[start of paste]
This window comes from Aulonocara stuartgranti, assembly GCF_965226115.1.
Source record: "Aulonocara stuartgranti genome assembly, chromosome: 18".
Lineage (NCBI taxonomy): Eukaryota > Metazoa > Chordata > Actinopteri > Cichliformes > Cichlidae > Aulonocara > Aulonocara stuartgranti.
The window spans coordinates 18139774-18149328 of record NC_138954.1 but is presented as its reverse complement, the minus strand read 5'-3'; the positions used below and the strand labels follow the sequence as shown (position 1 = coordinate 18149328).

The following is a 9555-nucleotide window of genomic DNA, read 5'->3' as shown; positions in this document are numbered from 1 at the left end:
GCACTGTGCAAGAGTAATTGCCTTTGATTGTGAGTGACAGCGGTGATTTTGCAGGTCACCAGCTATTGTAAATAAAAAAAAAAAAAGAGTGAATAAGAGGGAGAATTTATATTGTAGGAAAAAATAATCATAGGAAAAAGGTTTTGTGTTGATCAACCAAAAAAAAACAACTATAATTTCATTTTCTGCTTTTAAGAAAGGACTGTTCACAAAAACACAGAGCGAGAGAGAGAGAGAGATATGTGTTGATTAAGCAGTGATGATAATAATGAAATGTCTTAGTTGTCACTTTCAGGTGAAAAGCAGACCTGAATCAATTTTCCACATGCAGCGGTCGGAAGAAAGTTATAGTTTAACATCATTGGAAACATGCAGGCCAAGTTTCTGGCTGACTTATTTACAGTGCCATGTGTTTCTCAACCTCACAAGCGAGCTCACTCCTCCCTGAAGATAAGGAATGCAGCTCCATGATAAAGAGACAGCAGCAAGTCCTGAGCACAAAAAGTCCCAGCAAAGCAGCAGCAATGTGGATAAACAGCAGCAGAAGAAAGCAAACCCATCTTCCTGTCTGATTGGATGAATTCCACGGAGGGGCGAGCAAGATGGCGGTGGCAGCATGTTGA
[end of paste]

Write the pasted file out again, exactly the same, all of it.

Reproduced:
This window comes from Aulonocara stuartgranti, assembly GCF_965226115.1.
Source record: "Aulonocara stuartgranti genome assembly, chromosome: 18".
Lineage (NCBI taxonomy): Eukaryota > Metazoa > Chordata > Actinopteri > Cichliformes > Cichlidae > Aulonocara > Aulonocara stuartgranti.
The window spans coordinates 18139774-18149328 of record NC_138954.1 but is presented as its reverse complement, the minus strand read 5'-3'; the positions used below and the strand labels follow the sequence as shown (position 1 = coordinate 18149328).

The following is a 9555-nucleotide window of genomic DNA, read 5'->3' as shown; positions in this document are numbered from 1 at the left end:
GCACTGTGCAAGAGTAATTGCCTTTGATTGTGAGTGACAGCGGTGATTTTGCAGGTCACCAGCTATTGTAAATAAAAAAAAAAAAAGAGTGAATAAGAGGGAGAATTTATATTGTAGGAAAAAATAATCATAGGAAAAAGGTTTTGTGTTGATCAACCAAAAAAAAACAACTATAATTTCATTTTCTGCTTTTAAGAAAGGACTGTTCACAAAAACACAGAGCGAGAGAGAGAGAGAGATATGTGTTGATTAAGCAGTGATGATAATAATGAAATGTCTTAGTTGTCACTTTCAGGTGAAAAGCAGACCTGAATCAATTTTCCACATGCAGCGGTCGGAAGAAAGTTATAGTTTAACATCATTGGAAACATGCAGGCCAAGTTTCTGGCTGACTTATTTACAGTGCCATGTGTTTCTCAACCTCACAAGCGAGCTCACTCCTCCCTGAAGATAAGGAATGCAGCTCCATGATAAAGAGACAGCAGCAAGTCCTGAGCACAAAAAGTCCCAGCAAAGCAGCAGCAATGTGGATAAACAGCAGCAGAAGAAAGCAAACCCATCTTCCTGTCTGATTGGATGAATTCCACGGAGGGGCGAGCAAGATGGCGGTGGCAGCATGTTGA